Because light fixtures mounted on tall poles have an increased exposure to wind and vibration (due to the higher mounting heights), light fixtures often need to be designed to operate in hostile environments that can withstand vibration and shock better than other “everyday” exterior light fixture options. High mast lighting is specifically designed for security and stability of components within the fixtures to withstand vibrations.

It's extremely important to consider vibration during a retrofit project, as pole vibration may lead to premature failure of lamps and fixtures. Luminaire Vibration Testing is covered by the ANSI standard, which provides the minimum vibration capability and vibration test methods for roadway luminaires. To ensure that a light fixture can withstand appropriate vibration conditions, look for “Vibration tested to 3g level per ANSI C136.31-2018” on the product specification sheet.

Surge Protection

Higher surge protection is something that applies to both high mast lights and flood lights. However, the higher 20kv is more standard on high mast lights for two reasons:

  1. Higher poles increase exposure to lighting strikes and because they’re mounted so high, the cost to replace the fixture (labor-wise) is much higher therefor you want to reduce the likelihood that a fixture will fail.
  2. Strong surge protection devices cost more and standard flood light fixtures usually do not offer this feature.

Lowering Devices

Lowering Device Image

Lowering devices utilize manual or motorized controls that enable luminaires to be lowered and raised for maintenance purposes. Lowering devices can add higher expenses upfront, however, they inevitably cut maintenance costs and provide for safer maintenance. Because high mast lights are mounted very high (and thus, less poles needed), lowering devices are ideal for high mast lighting.

In a retrofit project you would not likely be installing a lowering device on a pole that does not have one (the pole would have needed to be constructed in the first place to accommodate one). It's also crucial during a retrofit project that you ensure the LED Fixture in consideration is compatible with your existing lowering device. In addition, when choosing lowering devices, it's imperative to make sure that the fixtures can withstand wind resistance.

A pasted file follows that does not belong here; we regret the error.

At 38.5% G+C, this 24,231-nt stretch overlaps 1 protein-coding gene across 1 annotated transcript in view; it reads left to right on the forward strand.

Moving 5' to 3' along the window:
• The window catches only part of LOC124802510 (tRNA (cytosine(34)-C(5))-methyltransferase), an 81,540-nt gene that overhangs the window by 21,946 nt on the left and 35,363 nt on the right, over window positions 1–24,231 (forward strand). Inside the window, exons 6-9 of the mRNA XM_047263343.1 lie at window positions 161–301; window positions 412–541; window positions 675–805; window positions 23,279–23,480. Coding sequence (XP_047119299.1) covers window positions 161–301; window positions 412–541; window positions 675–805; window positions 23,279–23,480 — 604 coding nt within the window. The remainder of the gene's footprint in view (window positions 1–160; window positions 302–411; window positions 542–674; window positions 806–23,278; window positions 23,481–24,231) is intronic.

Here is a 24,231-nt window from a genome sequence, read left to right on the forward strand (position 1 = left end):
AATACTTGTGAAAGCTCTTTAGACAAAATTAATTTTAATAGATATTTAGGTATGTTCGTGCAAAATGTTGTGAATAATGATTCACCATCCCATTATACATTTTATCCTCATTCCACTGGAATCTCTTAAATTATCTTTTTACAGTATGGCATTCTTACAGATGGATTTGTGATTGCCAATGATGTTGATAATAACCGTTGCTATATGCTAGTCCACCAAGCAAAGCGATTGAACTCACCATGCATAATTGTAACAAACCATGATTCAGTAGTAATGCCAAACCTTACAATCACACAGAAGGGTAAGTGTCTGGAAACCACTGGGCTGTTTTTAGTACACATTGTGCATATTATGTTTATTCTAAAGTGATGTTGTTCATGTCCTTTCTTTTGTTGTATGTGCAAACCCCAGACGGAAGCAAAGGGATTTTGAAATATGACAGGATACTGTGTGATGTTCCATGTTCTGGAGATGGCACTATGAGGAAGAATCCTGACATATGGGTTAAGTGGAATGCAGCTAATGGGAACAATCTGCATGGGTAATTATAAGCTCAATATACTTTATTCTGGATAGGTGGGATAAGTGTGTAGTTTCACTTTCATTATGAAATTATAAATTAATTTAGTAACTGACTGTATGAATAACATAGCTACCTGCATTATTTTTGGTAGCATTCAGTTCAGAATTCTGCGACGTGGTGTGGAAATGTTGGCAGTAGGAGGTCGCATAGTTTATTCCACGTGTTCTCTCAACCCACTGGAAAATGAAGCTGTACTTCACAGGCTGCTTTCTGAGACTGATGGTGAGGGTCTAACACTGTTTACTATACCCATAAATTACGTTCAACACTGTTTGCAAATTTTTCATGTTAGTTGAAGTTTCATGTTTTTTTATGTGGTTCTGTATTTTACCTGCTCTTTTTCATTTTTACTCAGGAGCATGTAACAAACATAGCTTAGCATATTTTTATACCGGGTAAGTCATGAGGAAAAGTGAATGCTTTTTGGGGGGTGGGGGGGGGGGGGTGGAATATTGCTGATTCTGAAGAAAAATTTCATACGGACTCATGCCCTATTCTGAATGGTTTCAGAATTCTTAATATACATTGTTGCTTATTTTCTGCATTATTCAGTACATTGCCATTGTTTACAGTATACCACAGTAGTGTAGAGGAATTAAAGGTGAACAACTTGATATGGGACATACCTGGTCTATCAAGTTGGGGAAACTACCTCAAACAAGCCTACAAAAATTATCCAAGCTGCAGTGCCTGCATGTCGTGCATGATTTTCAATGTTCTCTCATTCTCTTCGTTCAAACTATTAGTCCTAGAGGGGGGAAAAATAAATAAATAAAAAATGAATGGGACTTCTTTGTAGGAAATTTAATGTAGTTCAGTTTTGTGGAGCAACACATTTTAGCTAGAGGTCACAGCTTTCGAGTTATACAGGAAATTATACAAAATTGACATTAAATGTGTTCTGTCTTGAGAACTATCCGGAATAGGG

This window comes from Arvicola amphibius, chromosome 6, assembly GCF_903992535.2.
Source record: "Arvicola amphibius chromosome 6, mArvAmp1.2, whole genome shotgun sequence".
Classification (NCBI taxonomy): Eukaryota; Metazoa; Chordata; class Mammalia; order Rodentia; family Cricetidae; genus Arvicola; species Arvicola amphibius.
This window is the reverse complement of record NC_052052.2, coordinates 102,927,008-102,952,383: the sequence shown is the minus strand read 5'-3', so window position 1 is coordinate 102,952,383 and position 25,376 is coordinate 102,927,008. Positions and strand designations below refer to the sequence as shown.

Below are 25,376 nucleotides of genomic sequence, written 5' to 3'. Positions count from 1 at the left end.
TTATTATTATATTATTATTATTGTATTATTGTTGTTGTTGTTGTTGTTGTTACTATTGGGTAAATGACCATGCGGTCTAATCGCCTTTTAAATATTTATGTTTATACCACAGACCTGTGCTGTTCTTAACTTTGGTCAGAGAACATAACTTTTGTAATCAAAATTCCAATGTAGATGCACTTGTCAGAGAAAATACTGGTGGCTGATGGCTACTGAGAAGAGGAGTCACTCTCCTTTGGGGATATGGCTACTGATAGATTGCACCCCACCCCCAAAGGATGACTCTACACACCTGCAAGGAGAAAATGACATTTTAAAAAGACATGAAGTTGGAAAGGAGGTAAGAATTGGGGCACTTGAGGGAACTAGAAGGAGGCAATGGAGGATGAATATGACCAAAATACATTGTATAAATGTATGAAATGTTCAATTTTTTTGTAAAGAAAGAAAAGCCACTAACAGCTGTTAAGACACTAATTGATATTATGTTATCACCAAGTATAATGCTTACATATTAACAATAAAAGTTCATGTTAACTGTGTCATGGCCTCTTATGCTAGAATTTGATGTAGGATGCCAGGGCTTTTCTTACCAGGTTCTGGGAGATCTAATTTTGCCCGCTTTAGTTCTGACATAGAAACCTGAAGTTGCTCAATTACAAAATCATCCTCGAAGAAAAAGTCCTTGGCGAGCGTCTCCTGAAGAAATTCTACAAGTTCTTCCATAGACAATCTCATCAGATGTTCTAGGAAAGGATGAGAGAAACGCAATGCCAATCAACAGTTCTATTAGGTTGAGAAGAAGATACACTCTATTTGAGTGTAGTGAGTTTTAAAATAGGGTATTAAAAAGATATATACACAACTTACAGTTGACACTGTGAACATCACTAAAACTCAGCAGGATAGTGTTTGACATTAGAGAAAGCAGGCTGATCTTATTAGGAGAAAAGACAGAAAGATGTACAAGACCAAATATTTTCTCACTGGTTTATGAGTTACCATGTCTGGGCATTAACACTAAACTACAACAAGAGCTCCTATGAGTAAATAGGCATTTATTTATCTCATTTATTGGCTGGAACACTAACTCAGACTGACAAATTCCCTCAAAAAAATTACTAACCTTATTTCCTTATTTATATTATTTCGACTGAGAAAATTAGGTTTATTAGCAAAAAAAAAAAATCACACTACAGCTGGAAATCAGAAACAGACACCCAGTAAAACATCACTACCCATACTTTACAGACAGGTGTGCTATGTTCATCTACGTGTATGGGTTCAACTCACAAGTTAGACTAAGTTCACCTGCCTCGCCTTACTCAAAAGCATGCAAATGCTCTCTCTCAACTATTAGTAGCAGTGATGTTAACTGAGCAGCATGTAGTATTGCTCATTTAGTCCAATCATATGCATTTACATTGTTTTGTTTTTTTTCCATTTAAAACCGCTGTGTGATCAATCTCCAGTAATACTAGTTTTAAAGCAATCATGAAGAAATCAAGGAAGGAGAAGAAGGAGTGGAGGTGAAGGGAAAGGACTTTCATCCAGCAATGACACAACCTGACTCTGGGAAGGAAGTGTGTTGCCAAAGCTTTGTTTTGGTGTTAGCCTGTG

Although flood lights can be mounted on high poles, they are not usually mounted on lowering devices since the adjustable angle mounts of flood lights change their wind profiles and can cause an imbalance with the lowering device, resulting in a potential safety issues. 

Final Thoughts

In summary, there are many differences between high mast lights and flood lights and there are many factors that go into choosing which product type is most appropriate for your project. Therefore, it’s often ideal to get a photometric report that will help determine whether or not a fixture will meet the lighting requirements for your intended application.

Need some assistance with your fixture selection or retrofit process? We’re here for you! Stouch Lighting can help you navigate this process and help choose the right lighting, fixtures, controls and equipment for your space(s). 

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You can also explore more lighting comparison posts here